(Central Square) – State Assembly Leaders vowed to address high property taxes in this legislative session, in line with Gov. Greg Abbott’s pledge to secure the largest property tax cut in state history.
Abbott said the state’s record $33.7 billion budget surplus and record $188.2 billion biennial estimated budget “does not belong to the government. It belongs to the taxpayers. We will use this budget surplus to secure the largest real estate tax cut in Texas history.”
Lieutenant Gov. Dan Patrick, who heads the state Senate, also addressed the issue of property taxes on Tuesday after putting the issue on a list of legislative priorities he previously proposed. This time, he provided a ballpark figure to raise the homestead tax exemption from $40,000 to $70,000. He also called for an increase in the personal property tax exemption for businesses from $2,500 to $100,000.
Business personal property tax exemption reduces the taxable value of business inventories and other tangible property. In 2021, State Senator Paul Bettencourt, R-Houston, filed SB 1449, which was passed by the legislature and the governor signed into law. He increased the exemption from $500 to $2,500 but did little to help businesses as costs and taxes rose disproportionately due to inflation.
Speaker of the House Dade Phelan said after being sworn in last week that one of his goals is to review the evaluation process. Previous attempts by the legislature to lower property taxes proved to be inconsequential as home prices soared due to appraisal prices, school property taxes, and other factors that pushed home values and taxes up at high interest rates.
Phelan said his voters’ biggest concern is “the economy, the inflation, the difficulty of making ends meet, the ever-increasing property taxes that make many feel – year after year – that they’re renting their property from the government.”
He said: “Like them, I believe that tax breaks should be a priority. But time and time again we have seen legislatures provide some form of property tax relief, but for it to be sustainable we have to do something about runaway valuations because taxpayers deserve better.”
Several deputies have already submitted invoices this would limit how much the assessed value of the ad valorem tax on homestead could be increased.
While these proposals may provide some relief, there will be no real relief unless the M&O school property tax is reformed and the legislature cuts spending, fiscal conservatives argue.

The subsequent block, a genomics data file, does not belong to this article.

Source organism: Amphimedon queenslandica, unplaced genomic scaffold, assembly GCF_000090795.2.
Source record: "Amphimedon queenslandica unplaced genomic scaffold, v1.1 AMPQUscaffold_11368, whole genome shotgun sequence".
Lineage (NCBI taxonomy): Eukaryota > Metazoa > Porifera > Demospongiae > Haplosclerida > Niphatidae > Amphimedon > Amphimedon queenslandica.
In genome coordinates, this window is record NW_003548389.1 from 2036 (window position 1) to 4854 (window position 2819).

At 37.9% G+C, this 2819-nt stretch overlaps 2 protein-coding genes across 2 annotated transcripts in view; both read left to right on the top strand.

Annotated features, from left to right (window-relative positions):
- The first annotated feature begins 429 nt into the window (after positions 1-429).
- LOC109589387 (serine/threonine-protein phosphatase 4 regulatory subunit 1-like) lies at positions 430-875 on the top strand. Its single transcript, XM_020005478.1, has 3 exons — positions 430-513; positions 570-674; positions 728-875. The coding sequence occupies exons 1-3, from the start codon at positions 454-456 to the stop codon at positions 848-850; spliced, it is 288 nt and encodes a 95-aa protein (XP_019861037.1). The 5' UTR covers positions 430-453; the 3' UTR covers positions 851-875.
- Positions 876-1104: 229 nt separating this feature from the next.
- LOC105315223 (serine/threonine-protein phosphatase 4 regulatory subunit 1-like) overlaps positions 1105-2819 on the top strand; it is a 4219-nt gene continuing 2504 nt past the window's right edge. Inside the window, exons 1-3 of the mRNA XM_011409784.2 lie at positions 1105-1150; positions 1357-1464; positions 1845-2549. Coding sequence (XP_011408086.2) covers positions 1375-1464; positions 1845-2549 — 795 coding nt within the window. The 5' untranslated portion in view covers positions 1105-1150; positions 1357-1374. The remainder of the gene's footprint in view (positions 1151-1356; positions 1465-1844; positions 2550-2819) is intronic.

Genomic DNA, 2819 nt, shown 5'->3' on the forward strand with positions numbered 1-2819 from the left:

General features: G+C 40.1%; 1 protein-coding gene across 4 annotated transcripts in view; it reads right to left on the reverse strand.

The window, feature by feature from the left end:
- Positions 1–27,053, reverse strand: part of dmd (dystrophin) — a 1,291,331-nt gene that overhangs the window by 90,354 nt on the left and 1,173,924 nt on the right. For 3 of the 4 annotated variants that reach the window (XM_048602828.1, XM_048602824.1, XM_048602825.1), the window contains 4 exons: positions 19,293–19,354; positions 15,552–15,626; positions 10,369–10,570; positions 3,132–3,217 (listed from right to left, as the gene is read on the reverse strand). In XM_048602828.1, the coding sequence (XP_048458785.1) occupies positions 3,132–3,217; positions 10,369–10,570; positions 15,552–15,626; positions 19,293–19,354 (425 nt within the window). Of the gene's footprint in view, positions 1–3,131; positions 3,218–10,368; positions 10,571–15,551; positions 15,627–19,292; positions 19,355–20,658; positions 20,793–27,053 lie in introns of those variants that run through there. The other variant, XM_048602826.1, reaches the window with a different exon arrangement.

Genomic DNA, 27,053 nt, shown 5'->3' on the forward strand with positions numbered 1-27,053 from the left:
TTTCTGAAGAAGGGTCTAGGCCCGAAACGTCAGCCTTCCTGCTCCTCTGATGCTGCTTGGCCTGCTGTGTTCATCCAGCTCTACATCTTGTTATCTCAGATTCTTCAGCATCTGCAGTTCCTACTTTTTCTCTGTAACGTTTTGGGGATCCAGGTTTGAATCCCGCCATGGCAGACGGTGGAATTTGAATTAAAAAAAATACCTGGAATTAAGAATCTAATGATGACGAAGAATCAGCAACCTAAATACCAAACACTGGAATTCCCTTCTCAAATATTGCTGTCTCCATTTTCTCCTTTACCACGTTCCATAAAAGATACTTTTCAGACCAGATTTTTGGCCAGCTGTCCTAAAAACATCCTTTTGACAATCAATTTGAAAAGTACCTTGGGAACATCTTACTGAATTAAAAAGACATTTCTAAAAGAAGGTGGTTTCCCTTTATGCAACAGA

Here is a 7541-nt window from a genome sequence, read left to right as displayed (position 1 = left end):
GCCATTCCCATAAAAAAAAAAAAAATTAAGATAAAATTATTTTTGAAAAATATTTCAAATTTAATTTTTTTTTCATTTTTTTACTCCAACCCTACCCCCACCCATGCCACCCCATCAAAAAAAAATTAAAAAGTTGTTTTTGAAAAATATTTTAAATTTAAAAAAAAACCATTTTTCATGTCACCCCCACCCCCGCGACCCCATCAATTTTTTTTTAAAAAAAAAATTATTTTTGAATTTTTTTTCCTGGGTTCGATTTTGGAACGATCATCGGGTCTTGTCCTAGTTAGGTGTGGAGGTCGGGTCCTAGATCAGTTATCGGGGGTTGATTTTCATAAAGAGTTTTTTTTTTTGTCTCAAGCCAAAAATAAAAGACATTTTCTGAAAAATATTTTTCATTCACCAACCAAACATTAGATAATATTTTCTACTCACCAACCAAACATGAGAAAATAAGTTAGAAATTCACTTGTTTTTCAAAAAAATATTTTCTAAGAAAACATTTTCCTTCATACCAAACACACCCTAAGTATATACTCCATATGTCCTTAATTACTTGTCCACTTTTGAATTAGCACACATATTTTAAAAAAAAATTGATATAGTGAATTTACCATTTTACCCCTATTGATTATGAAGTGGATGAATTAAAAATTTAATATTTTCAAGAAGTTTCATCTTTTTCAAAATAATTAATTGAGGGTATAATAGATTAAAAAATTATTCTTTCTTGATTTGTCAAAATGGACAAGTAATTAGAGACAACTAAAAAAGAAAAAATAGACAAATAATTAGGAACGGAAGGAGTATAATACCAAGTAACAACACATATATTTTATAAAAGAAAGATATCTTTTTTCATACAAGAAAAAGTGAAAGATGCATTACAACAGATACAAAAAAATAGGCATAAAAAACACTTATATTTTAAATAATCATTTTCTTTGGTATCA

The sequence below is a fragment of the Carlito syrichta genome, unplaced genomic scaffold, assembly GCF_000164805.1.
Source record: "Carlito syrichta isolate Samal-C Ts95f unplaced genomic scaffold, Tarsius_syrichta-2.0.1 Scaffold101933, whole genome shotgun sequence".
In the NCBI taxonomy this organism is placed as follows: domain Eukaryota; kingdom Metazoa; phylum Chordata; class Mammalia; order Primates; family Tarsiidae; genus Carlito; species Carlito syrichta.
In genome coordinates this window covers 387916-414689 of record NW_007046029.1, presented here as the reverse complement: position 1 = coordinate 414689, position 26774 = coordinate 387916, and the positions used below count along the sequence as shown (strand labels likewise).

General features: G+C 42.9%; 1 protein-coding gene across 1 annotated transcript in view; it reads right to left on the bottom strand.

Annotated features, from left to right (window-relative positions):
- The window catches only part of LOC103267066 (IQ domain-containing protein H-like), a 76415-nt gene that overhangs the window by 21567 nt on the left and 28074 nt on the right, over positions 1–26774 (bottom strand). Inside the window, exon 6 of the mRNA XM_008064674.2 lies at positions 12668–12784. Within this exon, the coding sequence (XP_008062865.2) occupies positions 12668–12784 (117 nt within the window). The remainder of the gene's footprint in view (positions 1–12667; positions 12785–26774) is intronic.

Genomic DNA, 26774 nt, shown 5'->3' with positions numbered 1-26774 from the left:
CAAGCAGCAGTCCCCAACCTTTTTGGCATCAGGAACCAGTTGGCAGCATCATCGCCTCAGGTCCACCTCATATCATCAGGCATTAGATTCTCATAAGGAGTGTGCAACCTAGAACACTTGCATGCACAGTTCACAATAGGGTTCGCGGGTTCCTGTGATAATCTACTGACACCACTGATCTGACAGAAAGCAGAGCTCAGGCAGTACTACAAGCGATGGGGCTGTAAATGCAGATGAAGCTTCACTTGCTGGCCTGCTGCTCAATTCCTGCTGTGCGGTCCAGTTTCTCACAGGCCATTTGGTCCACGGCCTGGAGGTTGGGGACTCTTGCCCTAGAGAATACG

Several groups, including the Texas Public Policy Foundation, proposed eliminating property taxes over time by using excess government revenue to pay local school taxes.
Public school district taxes make up the largest portion of property tax bills. The new tax structure, if implemented, would focus on funding local governments primarily through sales tax revenue, as well as fully funding public education.
In 2021, Senator Paul Bettencourt and Rep. Tom Oliverson, D-Houston, filed bills to implement this approach, but the Republican-led House of Representatives, led by Phelan crushed It.
TPP also has urged legislators to cut spending and commit to a zero-growth budget.
“From the point of view of limited government, wrote, “the most ideal option would be to prevent new growth in the next government budget.” The spending cap “would demonstrate incredible fiscal discipline, control over the growth of the new government, and provide the maximum amount of resources for the purposes of tax credits.”
Fiscal conservatives also calling legislature to pass meaningful property tax reform, but note that it may be difficult to implement because Phelan appoints Democrats to chair committees that block conservative bills, and most Republicans in the House of Representatives have received F grades for fiscal responsibility.
According to the Texas Tax Foundation ranks sixth in property taxes paid as a percentage of the value of owner-occupied housing, based on FY 2018 data.
According to Tax-rates.org, Texas counties collect an average of 1.81% of a property’s estimated fair market value in property taxes per year. Texans pay the highest average property taxes in King County at $5,066, followed by $4,351 in Collin County, $4,260 in Fort Bend County, $3,972 in Travis County, and $3,817 in Williamson County.
According to the site, Texas property taxes make up 3.65% of a homeowner’s income. The median income for Texans is $62,353 per year. Texas ranks 12th out of the 50 states in property taxes as a percentage of median income, according to a website that reports property tax statistics based on taxes owed on millions of properties across Texas.